Among them is junior striker Alec Hughes. As a freshman two years ago, he was named the Atlantic 10 Rookie of the Year and an All-Atlantic 10 First-Team selection after scoring seven goals, good for 20th in the nation.

Last year Ghidini was under a brighter spotlight, but Hughes still finished with three goals and two assists. With the Italian now out of the picture, Hughes headlines the Minuteman offense, especially in a roster with only one more designated striker –– incoming freshman Sefunmi Taiwo, who’ll have a fairly direct path to playing time.

UMass’ campaign ended early last season due to a lack of goalscoring; it failed to find the back of the net in four of its last five conference games. Considering the Minutemen lost their top two scorers in the offseason, this group of attackers will perhaps be the one which needs to step up the most.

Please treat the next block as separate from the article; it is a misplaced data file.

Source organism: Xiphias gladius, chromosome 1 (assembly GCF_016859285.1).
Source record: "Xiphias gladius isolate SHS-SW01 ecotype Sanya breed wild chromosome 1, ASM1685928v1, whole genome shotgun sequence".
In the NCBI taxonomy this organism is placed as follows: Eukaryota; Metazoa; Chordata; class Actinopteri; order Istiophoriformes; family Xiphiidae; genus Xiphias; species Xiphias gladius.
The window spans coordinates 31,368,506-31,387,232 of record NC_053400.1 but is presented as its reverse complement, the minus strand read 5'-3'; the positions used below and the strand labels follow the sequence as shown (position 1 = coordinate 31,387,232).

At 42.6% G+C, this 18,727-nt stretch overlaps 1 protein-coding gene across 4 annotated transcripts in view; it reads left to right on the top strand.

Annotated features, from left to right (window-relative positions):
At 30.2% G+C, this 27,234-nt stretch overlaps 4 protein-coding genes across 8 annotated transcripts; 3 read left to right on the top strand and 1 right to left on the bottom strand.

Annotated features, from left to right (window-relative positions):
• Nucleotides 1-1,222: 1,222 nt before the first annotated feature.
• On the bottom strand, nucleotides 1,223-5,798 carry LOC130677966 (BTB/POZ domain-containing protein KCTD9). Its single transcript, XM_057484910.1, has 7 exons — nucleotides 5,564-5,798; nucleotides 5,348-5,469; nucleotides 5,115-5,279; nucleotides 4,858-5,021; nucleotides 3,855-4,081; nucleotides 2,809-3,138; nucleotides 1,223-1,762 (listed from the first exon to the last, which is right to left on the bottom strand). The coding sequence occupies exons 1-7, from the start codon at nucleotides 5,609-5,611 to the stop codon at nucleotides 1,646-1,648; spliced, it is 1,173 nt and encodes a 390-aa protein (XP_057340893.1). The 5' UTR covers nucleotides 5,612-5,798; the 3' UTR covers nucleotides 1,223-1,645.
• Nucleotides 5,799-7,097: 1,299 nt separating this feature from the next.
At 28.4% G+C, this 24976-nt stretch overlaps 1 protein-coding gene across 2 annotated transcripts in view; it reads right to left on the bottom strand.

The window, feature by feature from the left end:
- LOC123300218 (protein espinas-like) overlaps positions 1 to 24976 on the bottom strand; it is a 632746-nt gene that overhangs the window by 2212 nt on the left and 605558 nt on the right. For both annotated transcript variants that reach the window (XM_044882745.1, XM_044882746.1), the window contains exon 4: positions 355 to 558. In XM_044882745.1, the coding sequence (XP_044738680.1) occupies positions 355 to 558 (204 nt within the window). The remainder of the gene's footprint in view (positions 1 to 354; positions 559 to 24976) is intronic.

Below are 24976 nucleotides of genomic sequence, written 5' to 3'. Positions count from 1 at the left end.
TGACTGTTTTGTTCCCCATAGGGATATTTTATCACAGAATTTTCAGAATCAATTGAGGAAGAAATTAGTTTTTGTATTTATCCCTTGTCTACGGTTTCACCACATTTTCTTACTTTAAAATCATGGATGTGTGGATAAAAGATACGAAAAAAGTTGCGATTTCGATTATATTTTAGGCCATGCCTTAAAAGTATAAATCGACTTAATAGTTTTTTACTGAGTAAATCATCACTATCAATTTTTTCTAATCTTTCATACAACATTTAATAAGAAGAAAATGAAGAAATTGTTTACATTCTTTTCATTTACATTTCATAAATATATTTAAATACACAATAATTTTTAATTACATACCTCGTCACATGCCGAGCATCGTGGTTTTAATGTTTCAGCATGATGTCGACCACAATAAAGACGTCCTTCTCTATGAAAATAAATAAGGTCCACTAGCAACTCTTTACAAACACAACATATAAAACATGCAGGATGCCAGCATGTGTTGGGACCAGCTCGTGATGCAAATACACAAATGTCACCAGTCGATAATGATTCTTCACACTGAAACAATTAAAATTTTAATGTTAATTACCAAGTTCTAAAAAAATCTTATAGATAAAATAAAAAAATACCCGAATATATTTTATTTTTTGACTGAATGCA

Shilpa Sweth/ Daily Collegian

The midfield is UMass’ deepest, most experienced and established position group on the team. Redshirt senior Tommy Case and senior Ryan Levay appeared in every game last season, while juniors Mike Willis and Jack Englebert, along with 6-foot-4 senior Evan Fournier also played major roles. Fournier also has experience on defense, which creates a major opportunity for a starting spot.

Andrew Ortiz and Japan native Shizu Yohena both attained playing time as freshmen and look set to play a bigger role.

“Our midfield will be quite experienced, with Andrew Ortiz having come off a great spring,” O’Leary said. “He’s a player we’re very excited about.”

Competition for starting positions in the midfield will be tight, and the upperclassmen must use their leadership to bring the team together and guide the three freshmen coming in at the position.